• Start farming from scratch but be resilient – new entrant Ben Thorley
  • Conservation collaboration – Peter Cooper from A Focus on Nature
  • What lies ahead for farmers? – NFU East Midlands Regional Director Gordon Corner

On Sunday, delegates will be given a tour of the Chatsworth Estate’s farm and shop.

AGRI Steering Group Chair James Hutchinson said: “We held a joint event with A Focus on Nature in 2017 and we're delighted that AFON's chair Pete Cooper will join us as well as a Defra ELM team member Rosie East so that we can all explore our farming and environmental future. With such a diverse range of speakers and the Chatsworth visit, it's a weekend not to be missed and devised to help with our farming future."

Book your place on the event here.


Saturday 9 February 2019

12.30 pm Arrival and lunch

2.00 pm Introduction

2.30 pm Themed workshops

Group 1 - Rosie East from Defra's ELM - Environmental Land Management - (Scheme Design team) and David Goodwin (Warwickshire FYFC) - conservation farming

Group 2 - David Howlett (Chatsworth Farm Manager) - from farm to retail

Group 3 - Ben Thorley (Derbyshire new entrant) - start farming from scratch but be resilient

Group 4 - Peter Cooper (A Focus On Nature) - conservation collaboration

Group 5 - Gordon Corner (NFU East Midlands Regional Director ) - what lies ahead for farmers?

3:45 pm Feedback from workshops

4:15 pm Tea

4:45 pm Panel discussion

5:45 pm Summary

6:00 pm Drinks and supper

10.30 pm End

Sunday 10 February 2019

8:30 am Breakfast at Agricultural Business Centre, Bakewell Market

9:30 am Coach to Chatsworth Estate

10:00 am Estate, farm, farm shop visit

12.00 pm Return to Bakewell Market for 12.30 pm - depart

30 January 2019

Meet Jacob Anthony – a Young Farmer from Bridgend YFC in Wales in the first of our monthly membership profiles! He may not know how to 'make YFC things' but apparently he does know how to throw some moves. Oh and he's got a pretty impressive trophy under his farming belt.

When did you join YFC?

I joined Bridgend Young Farmers club in 2007 at the age of 14.

Why did you join?

As my family have historically been heavily involved with Bridgend YFC (father, grandfather and grandmother are all past chairs) it was inevitable that I was going to want to follow in their footsteps and become a member of this fantastic club.

Why have you remained a member?

Once I joined there was never a fear of me not staying a member. I thoroughly enjoy all aspects of different competitions and appreciate the life skills they have taught me but to me the most important thing has been befriending likeminded individuals from across the county/country and being able to socialise with them at YFC functions/events.

Greatest achievement in YFC?

My greatest achievement in YFC was being Chairman of Bridgend when it was our family's turn to host the County Stockjudging competition and we welcomed members from across Glamorgan to our family farm. The day was a great success and ran like clockwork thanks to the army of friends and family of Bridgend YFC who kindly gave up their time to steward. The icing on the cake was when Bridgend won the overall Stockjudging shield – needless to say I was one very proud Club Chairman!

Greatest achievement outside of YFC?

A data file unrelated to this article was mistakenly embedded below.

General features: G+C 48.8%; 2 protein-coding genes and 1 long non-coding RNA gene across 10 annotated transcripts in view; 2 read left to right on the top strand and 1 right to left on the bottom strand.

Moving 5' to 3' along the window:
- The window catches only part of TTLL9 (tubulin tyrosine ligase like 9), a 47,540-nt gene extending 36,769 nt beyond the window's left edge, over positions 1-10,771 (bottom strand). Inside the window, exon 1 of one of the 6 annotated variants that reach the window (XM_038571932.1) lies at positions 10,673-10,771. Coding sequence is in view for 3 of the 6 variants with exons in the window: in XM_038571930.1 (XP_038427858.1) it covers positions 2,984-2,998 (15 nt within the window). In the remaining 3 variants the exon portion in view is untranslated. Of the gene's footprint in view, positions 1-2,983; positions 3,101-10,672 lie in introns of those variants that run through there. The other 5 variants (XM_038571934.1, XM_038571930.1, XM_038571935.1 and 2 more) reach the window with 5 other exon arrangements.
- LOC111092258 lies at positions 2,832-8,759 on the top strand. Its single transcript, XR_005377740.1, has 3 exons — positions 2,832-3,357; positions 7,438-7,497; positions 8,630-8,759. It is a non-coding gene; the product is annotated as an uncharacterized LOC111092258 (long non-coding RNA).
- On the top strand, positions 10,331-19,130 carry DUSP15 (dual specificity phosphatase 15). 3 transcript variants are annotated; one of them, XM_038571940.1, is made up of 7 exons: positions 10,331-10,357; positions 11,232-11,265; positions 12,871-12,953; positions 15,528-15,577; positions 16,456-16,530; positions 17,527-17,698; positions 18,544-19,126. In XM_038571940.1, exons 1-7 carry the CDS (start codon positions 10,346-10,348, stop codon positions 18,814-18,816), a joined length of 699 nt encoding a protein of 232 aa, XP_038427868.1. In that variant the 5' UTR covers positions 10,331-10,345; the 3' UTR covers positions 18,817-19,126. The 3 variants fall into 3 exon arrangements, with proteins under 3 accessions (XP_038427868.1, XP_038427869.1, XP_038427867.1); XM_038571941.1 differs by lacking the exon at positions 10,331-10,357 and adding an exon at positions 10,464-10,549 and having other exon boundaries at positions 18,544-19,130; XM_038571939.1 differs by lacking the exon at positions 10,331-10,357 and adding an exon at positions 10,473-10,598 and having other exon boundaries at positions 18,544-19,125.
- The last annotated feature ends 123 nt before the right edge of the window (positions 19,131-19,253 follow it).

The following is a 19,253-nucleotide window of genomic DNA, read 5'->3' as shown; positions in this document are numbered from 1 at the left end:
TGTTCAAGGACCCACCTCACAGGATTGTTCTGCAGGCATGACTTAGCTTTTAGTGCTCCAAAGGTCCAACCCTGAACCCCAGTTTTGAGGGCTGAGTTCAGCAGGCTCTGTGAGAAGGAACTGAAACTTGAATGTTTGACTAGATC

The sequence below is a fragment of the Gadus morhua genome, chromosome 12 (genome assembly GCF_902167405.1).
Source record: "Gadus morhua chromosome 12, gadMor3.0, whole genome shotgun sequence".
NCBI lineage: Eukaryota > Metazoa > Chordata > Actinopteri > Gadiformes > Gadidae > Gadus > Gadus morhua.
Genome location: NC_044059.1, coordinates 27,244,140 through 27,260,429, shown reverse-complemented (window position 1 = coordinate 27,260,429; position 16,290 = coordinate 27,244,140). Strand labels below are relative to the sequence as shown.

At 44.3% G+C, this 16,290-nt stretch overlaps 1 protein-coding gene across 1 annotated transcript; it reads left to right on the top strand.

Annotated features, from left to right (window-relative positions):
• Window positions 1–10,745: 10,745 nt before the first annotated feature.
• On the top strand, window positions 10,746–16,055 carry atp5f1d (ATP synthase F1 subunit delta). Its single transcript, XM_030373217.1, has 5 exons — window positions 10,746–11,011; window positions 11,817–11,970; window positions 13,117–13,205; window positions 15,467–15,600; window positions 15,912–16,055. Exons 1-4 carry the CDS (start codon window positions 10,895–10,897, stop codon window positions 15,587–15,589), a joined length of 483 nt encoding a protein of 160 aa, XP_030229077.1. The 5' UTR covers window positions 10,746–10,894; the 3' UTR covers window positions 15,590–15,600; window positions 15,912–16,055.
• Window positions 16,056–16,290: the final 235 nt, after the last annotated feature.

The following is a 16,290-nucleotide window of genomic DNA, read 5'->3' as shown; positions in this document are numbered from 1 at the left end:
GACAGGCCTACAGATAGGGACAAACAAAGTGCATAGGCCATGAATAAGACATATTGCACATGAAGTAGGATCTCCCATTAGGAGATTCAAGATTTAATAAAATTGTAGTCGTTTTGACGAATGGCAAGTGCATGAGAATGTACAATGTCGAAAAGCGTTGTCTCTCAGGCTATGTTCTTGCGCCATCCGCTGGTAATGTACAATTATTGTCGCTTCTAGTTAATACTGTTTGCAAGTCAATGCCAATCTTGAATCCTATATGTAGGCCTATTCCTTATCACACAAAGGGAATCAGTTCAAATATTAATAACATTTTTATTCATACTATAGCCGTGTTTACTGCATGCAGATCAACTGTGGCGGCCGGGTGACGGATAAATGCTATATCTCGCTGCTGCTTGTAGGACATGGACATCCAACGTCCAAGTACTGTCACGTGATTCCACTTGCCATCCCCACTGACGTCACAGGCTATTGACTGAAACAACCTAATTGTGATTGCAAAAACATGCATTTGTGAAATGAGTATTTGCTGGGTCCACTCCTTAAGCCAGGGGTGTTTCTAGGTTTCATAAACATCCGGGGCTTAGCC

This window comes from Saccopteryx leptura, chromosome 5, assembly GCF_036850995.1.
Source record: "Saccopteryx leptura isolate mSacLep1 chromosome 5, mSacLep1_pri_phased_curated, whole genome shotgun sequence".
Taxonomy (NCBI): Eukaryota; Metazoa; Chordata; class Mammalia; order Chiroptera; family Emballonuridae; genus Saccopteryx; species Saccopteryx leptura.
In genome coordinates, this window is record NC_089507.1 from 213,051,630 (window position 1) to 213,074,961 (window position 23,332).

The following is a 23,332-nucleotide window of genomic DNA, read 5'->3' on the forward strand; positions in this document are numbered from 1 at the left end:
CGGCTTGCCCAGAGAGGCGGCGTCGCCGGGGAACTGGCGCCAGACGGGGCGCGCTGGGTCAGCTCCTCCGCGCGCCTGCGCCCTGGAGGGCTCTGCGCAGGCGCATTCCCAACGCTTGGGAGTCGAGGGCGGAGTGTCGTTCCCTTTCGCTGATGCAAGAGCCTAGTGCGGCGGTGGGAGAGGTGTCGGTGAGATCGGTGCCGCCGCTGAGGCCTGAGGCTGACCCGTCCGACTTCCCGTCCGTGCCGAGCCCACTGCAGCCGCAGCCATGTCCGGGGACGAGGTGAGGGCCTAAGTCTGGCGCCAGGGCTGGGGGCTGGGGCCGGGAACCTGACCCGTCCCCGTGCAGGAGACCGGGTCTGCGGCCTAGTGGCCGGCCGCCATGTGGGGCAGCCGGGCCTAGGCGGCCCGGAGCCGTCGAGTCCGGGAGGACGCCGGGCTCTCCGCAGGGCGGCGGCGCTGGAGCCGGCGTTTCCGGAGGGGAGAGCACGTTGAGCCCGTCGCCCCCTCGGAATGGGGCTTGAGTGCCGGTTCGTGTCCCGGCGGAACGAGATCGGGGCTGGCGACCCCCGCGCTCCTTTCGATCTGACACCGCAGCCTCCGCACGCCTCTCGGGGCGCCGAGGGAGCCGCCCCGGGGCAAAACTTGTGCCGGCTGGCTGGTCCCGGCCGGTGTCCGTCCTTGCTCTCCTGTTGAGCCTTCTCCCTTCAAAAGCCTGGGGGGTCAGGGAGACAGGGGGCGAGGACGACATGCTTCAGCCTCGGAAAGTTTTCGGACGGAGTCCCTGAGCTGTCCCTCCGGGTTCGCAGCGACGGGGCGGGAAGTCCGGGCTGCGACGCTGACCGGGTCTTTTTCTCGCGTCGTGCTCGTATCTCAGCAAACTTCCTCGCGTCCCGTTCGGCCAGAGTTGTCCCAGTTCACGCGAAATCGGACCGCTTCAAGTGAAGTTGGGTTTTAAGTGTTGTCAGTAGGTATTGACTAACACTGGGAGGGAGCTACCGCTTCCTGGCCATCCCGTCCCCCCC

My greatest achievement outside of YFC came in October 2018 when I was named the Farmers Weekly Young Farmer of the year, something I still have to pinch myself to believe, even to this day.

Top skill you’ve learnt from YFC?

Apart from the amazing dance moves that come in handy on a night out I would have to say that the top skill I have learnt in YFC is the ability to stand up and speak in front of people. The many public speaking and stage competitions that I have been lucky enough to participate in over the years has allowed me to gain the confidence to do this. It's a skill I don't think I would have gained if it wasn't for Young Farmers.

The best thing you’ve ever made with YFC?

Most people who know me, I am sure would say that 'making stuff' has never been my strong point in YFC competitions. I have entered the woodwork comps in the past just to help get entries for our club when needed, but with little success. So with that in mind I would have to say the best thing I have ever actually made in YFC is an hors d’oeuvre when I helped out two of our junior members to make up a team for the cookery competition. And even that was only a cherry tomato and piece of mozzarella on a stick! The judges must have been impressed though as they put us through to the next round. I think that decision was probably more to do with the delicious food the girls cooked up for the other courses though.

Three words to describe your club?

Hospitable. Enjoyable. Passionate.

Has YFC helped you in your career?

As a farmer I believe that YFC has helped me in my career by allowing me to meet people from across the agricultural industry who I have learnt many things from. I’ve taken these insights back to the business at home and some of these contacts have proved invaluable. Young Farmers has also given me the opportunities to engage with politicians and decision makers about the future direction of agriculture, something that I think all of us farming members should try and to do whenever the chance arises. 

Someone you would like to thank in YFC and why?

I would personally like to thank Robert and Gwyneth Williams, two members of Bridgend YFC's Advisory Committee, who always go that extra mile to help the club in any way they possibly can. Rob and Gwyneth have provided expert public speaking training for the full gambit of YFC competitions and not to mention always supplying copious amounts of tea and cake! If it wasn’t for people like Rob and Gwyneth giving up their time then YFC would be a very, very different organisation.These volunteers are the backbone of the best rural youth organisation in the world!

 If you would like to be profiled or you want to nominate a member of your club to be profiled by NFYFC, send an email request to Cheryl Liddle.